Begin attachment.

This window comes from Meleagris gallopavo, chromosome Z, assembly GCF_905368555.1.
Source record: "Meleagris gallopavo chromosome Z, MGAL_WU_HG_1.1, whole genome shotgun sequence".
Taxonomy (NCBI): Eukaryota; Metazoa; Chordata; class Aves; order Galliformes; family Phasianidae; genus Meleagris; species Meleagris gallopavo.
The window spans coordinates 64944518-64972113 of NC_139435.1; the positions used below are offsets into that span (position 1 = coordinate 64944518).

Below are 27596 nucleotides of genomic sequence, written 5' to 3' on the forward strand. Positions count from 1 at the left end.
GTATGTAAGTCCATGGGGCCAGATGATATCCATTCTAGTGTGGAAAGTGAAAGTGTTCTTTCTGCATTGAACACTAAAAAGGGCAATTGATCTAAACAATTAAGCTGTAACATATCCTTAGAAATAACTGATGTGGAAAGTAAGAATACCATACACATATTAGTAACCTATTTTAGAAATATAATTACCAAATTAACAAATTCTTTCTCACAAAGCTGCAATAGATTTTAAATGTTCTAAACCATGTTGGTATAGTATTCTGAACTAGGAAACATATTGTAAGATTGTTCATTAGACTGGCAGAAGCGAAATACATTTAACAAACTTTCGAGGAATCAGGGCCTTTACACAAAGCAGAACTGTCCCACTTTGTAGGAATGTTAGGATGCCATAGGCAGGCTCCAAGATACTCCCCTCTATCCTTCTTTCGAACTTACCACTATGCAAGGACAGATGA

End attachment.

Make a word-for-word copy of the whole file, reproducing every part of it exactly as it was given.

This window comes from Meleagris gallopavo, chromosome Z, assembly GCF_905368555.1.
Source record: "Meleagris gallopavo chromosome Z, MGAL_WU_HG_1.1, whole genome shotgun sequence".
Taxonomy (NCBI): Eukaryota; Metazoa; Chordata; class Aves; order Galliformes; family Phasianidae; genus Meleagris; species Meleagris gallopavo.
The window spans coordinates 64944518-64972113 of NC_139435.1; the positions used below are offsets into that span (position 1 = coordinate 64944518).

Below are 27596 nucleotides of genomic sequence, written 5' to 3' on the forward strand. Positions count from 1 at the left end.
GTATGTAAGTCCATGGGGCCAGATGATATCCATTCTAGTGTGGAAAGTGAAAGTGTTCTTTCTGCATTGAACACTAAAAAGGGCAATTGATCTAAACAATTAAGCTGTAACATATCCTTAGAAATAACTGATGTGGAAAGTAAGAATACCATACACATATTAGTAACCTATTTTAGAAATATAATTACCAAATTAACAAATTCTTTCTCACAAAGCTGCAATAGATTTTAAATGTTCTAAACCATGTTGGTATAGTATTCTGAACTAGGAAACATATTGTAAGATTGTTCATTAGACTGGCAGAAGCGAAATACATTTAACAAACTTTCGAGGAATCAGGGCCTTTACACAAAGCAGAACTGTCCCACTTTGTAGGAATGTTAGGATGCCATAGGCAGGCTCCAAGATACTCCCCTCTATCCTTCTTTCGAACTTACCACTATGCAAGGACAGATGA